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The Art of a Good Pod: Authentic Stories and Maybe Reading Your Dad’s Porn

Trends and Insight 263 Add to collection
Kathleen Moroney, creative director at Red Apple, shows how brands can enter the podcast space without disturbing the balance between podcaster and listener
The Art of a Good Pod: Authentic Stories and Maybe Reading Your Dad’s Porn
You’re on the way to work, it’s raining and the bus is late, and yet you’re smiling - laughing even. Heads turn as you chuckle and giggle, snort and cackle. Guffaws ring out and laughter peels from your lips. But no, you’re not having a nervous breakdown or channelling Heath Ledger’s Joker - you’re listening to a podcast!

And then the host wraps up the segment and an advert comes on - skip!

But wait, this advert is funny. The host, whilst obviously in partnership with a brand, is making the commercial their own, and you’re listening as intently as you would to the actual content - this can’t be normal.

And yet it is. As more brands enter the podcasting world - through the creation of sponsored content or their very own branded shows - their integration is growing ever more seamless; more tailored to audiences and listeners than ever before. But how exactly does this happen? How do brands create sponsored content that adds value to the listener; that doesn’t jar or jape - but entertains and excites? 

Well, we caught five minutes with Kathleen Moroney, Red Apple Creative’s creative director, to find out exactly that. In this interview, Kathleen reveals the podcast that has her in stitches and the biggest mistake brands make when trying to join the podcasting big leagues...

Q> Why must brands think so differently about podcasting and creating sponsored podcast content?

Kathleen Moroney> The most unique thing about podcasts is the loyalty. Something like 92% of people will listen to a podcast alone, so it’s usually a very private, personal activity. In addition to this, most people will be listening on headphones - the immersion is total. It’s a real ‘lean in’ experience. As a brand, this can be a sensitive space to work into. You’re essentially tapping into a very trusting relationship between the podcaster and the listener - which, when done well, can be fantastic. 

Also, there has to be a certain letting go of control when a brand works with a podcast, and whilst there should always be a collaborative attitude, the host or hosts really have to be left alone to communicate the message in the way they think is best. It’s why their listeners listen to them at the end of the day. 

Q> Outside of sponsorship or advertising, how can brands create authentic podcasts themselves? 

Kathleen> All good podcasts have to start with a good story. Listeners will only engage with content that holds value for them and has an engaging narrative at its heart. To this end, the starting point for brands should always be the mining down to that fantastic core idea - only after that should logistics such as styles and formats be thought about. 

Jaguar Land Rover and Acast did this exceptionally well with their ‘Discovery Adventures’ podcast series. JLR created a family-friendly fully scripted adventure series, told through 3D binaural and immersive audio and designed to be listened to in the car, all together. By placing the customer at the centre of their creative process, rather than wedging in a semi-related message, JLR created a final product that held huge value for their audience.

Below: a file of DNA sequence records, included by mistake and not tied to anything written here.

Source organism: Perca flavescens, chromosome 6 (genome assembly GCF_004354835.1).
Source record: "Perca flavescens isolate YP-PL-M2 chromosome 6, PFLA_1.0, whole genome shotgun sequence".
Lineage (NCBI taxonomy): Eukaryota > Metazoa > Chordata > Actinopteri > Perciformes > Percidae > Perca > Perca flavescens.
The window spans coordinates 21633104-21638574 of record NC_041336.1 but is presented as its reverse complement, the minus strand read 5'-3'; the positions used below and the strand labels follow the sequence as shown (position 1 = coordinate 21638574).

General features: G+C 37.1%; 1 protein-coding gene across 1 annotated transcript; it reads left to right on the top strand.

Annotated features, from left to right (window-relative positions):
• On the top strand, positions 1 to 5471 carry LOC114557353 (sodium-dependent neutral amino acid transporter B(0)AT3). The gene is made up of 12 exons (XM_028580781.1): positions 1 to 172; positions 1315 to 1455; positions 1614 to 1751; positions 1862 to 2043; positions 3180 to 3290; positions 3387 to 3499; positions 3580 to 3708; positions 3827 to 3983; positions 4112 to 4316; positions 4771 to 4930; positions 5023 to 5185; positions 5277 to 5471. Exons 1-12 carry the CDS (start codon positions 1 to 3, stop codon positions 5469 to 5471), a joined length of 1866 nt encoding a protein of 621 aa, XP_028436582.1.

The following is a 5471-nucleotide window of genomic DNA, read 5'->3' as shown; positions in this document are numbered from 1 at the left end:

Q> What are the biggest mistakes brands make with podcasts? 

Kathleen> Inauthenticity. And trying to push a message without really thinking about the consequences. 

Brands that shoe-horn blanket messages into these semi-private audio spaces - that don’t take deep consideration of the podcast or its audience, run the risk of creating to the brand’s detriment. Listeners can always tell when there’s content that doesn’t fit organically with the show - no matter how big or popular the brand itself is. Taking something that was written in a creative department and putting it in the mouth of a listener’s favourite host is instantly identifiable as disingenuous, and could work against the brand.

There also has to be a strategic tailoring of the advertising strategy across the entire audio-sphere. From radio spots, to audio streaming spots on platforms such as Spotify, to podcasting platforms - there has to be a differentiation of the content created.

Q> And finally, what podcast has you hanging onto every word? 

Kathleen> It has to be ‘My Dad Wrote a Porno.’ It’s such a simple idea that truly feels like a passion project - well, as much of a passion project as reading porn your father has written, of course. But when you listen to it, it really does feel like you’re sat with friends, reading ridiculous raunchy excerpts and laughing along. It’s authentic and funny - no wonder the country fell in love with them. The fact they’ve managed to create a brand in the process is testament to truthful, value-added work.

Kathleen is creative director at Red Apple Creative, part of the same group of companies as SNK Studios who sound design and mix a plethora of agency audio and visual content - including all of Red Apple’s audio. Working across original content creation, writing, producing and consultation, Kathleen is constantly innovating what the audio space could look like. For more about Red Apple, and their latest projects, please click here.
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SNK Studios, Fri, 14 Jun 2019 11:45:16 GMT